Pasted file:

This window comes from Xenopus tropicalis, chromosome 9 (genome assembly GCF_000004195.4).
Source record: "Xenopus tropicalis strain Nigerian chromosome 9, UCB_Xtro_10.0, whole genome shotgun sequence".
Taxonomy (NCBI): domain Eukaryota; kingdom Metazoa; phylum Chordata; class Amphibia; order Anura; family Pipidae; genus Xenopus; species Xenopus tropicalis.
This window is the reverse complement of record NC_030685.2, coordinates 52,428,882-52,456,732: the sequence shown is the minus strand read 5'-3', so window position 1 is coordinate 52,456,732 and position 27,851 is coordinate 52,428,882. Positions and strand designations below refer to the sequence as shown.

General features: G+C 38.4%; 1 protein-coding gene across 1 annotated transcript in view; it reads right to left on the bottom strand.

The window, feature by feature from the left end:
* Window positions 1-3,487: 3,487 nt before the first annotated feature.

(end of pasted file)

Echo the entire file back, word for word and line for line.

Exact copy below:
This window comes from Xenopus tropicalis, chromosome 9 (genome assembly GCF_000004195.4).
Source record: "Xenopus tropicalis strain Nigerian chromosome 9, UCB_Xtro_10.0, whole genome shotgun sequence".
Taxonomy (NCBI): domain Eukaryota; kingdom Metazoa; phylum Chordata; class Amphibia; order Anura; family Pipidae; genus Xenopus; species Xenopus tropicalis.
This window is the reverse complement of record NC_030685.2, coordinates 52,428,882-52,456,732: the sequence shown is the minus strand read 5'-3', so window position 1 is coordinate 52,456,732 and position 27,851 is coordinate 52,428,882. Positions and strand designations below refer to the sequence as shown.

General features: G+C 38.4%; 1 protein-coding gene across 1 annotated transcript in view; it reads right to left on the bottom strand.

The window, feature by feature from the left end:
* Window positions 1-3,487: 3,487 nt before the first annotated feature.